• It’s even more important to take pictures of your products.
  • Your logo does work, but it’s always best to have an actual picture of the company building as your main photo.

Before you take the photos, now might be a good time to consider tidying the pavement in front of your shop, giving it that fresh coat of paint you’ve been promising yourself, and sweeping the floor inside your shop.

All you have to do to upload photos is visit your local listing and click a little link that says “add photos.” It’s as easy as that.

6. Keep Your Local Pages Up-to-Date With Fresh Content.

The search engines prefer to rank websites that they consider to be more current as that would signify relevance to their users. By regularly adding fresh content, the search engines will see it as an active and up-to-date website. The easiest way to do add fresh content is to replace old photos with new – don’t forget to change the captions!

Creating fresh, local content is challenging but if you are a green grocer, you could talk about seasonal offerings, new products, new suppliers, etc. If you are a restaurant, you can add menu changes, seasonal info re fresh, locally-sourced Irish ingredients, etc.

7. Optimise Your Website

Part of local search is your actual website as well as what is being said about your site around the web—it’s not just your local listings and pages.

  • Make sure you have your contact information (NAP) somewhere on your website.
  • It’s also important to try and include city or regional keywords wherever possible
  • Write content that is specific to your local area.
  • It’s also a good idea to reach out to local organisations to establish connections.
  • The more people you can connect with—local forums and organizations, etc.—the better chance you have that they might visit your website and hopefully link back!

8. What else can you do?

Local business directories are online hubs where you can list your business even though they aren’t considered major search engines, they are useful places to find local suppliers of goods and services.

  • Some are completely free, whereas others offer a range of listings (free and paid).
  • Some cover all of Ireland, whereas others limit themselves to a single city or county
  • There are hundreds, so simply Google “local business directory Ireland” and see what comes up

Here are a few I have used in the past. I’m not saying they’re perfect for your business but you could give them a try – after all, they’re free and they’ll generate visits to your shop, phone leads and maybe even some backlinks to your website site

9. Social Media, or micro-blogging

Social media has been described as “writing to yourself and hoping someone else will read it” and, if your content isn’t interesting or relevant, you might be tempted to believe this. However, it needn’t be like that. There are a few simple rules to follow :-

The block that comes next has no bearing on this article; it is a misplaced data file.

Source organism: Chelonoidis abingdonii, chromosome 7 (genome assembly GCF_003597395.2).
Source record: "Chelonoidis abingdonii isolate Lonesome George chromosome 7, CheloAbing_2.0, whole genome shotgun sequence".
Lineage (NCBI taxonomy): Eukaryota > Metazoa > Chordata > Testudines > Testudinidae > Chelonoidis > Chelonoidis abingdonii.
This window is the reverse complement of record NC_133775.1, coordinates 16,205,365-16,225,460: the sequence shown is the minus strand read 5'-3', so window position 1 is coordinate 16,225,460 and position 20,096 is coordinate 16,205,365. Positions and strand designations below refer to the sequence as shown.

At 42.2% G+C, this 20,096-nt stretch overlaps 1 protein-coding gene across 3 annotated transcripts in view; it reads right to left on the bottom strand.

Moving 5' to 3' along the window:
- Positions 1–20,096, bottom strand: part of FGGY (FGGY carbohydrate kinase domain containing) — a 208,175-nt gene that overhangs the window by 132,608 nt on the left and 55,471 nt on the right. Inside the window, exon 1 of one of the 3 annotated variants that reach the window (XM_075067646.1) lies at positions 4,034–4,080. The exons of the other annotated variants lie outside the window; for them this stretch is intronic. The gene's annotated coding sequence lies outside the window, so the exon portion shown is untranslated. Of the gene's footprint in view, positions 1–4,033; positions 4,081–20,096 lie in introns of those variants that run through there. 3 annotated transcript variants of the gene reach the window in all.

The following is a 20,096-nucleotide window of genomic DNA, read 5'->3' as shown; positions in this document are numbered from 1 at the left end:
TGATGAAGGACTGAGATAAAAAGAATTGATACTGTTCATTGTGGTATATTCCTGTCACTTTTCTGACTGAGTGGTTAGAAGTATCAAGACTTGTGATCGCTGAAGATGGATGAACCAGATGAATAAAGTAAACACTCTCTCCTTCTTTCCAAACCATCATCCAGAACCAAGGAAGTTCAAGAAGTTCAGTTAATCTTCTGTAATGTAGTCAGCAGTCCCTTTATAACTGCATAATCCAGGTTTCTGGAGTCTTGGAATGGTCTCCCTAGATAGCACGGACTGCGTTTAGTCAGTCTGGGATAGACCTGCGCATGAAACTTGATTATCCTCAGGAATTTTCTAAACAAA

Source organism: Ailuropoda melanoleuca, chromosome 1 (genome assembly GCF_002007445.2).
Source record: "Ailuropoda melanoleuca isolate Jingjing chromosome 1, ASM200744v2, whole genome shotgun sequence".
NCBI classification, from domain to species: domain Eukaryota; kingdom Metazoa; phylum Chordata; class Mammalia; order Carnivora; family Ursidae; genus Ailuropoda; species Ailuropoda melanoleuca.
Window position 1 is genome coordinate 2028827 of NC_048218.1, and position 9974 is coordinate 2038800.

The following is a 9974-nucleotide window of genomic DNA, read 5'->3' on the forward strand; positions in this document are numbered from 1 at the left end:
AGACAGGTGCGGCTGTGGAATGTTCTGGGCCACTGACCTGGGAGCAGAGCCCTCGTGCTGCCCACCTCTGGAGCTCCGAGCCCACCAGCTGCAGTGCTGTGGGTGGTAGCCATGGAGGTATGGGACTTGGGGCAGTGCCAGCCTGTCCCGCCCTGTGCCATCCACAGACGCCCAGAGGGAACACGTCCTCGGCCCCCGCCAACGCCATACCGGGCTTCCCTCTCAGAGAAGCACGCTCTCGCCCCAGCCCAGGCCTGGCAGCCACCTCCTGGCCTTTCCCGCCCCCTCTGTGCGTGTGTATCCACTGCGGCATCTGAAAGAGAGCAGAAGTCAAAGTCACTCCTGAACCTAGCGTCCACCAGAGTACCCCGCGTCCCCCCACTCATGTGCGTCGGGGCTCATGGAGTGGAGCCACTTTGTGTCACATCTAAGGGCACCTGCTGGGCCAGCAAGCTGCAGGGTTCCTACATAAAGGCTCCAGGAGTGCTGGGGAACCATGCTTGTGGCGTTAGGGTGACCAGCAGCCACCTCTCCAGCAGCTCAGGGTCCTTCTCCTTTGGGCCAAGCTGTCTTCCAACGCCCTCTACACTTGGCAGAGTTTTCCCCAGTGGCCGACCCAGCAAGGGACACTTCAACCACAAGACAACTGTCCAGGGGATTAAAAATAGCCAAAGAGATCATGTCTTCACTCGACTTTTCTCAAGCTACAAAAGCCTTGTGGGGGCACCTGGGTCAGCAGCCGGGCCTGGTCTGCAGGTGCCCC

• Social media is not your social outlet, it is an additional, free form of marketing for your business, so stay “on message”
  • List down the items you wish to publicise
  • Write down simple sentences (tweets) to do this
  • Save a few appropriate images (related to the above)
  • Copy/paste your website’s URL
  • Start tweeting

Remember, if you are using Twitter,you only have 140 characters – minus the characters you lose when you add a photo and URL.

  • Not enough characters left for your message?
  • No time to tweet during working hours (when your customers are reading tweets)?
  • Don’t know what time to schedule your tweets?

Try using Klout.com – a useful (free) tool that enables you to

  • Shorten your URL
  • Advise you when the best time(s) of the day to tweet
  • Has a simple, quick scheduling tool you can set up the night before

10. Strive for the Page One Position.

It’s not OK to be on page two or three on a SERP because, according to most studies, 85% percent of searchers never scroll past the first page of results!

  • Aim for page 1 (85% of the traffic comes from here)
  • When you get to page 1, aim for the top 5 listings (66% of the traffic comes from here)
  • When you get to the top 5, keep on working at local SEO because everyone else should be or will be soon

 

Follow me on Twitter, @jamesobrienDCU

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5 thoughts on “Top 10 “Local SEO” tips for Small Businesses in Ireland

  1. I have been registered with Yelp.ie since last January and, to date, my directory listing has had 156 views and 16 of these clicked on the map to get directions.

    This equals a 10.3% click through rate (CTR).

    Yelp now show stats for phonecalls and I am recording these stats too.

    Overall, for the five minutes it took me to register and input my details = Yelp was a worthwhile investment of my time, i.e. 16 new customers

    Like

  2. Pingback: Digital Marketing – a brief survey of the Irish Property Market | James O'Brien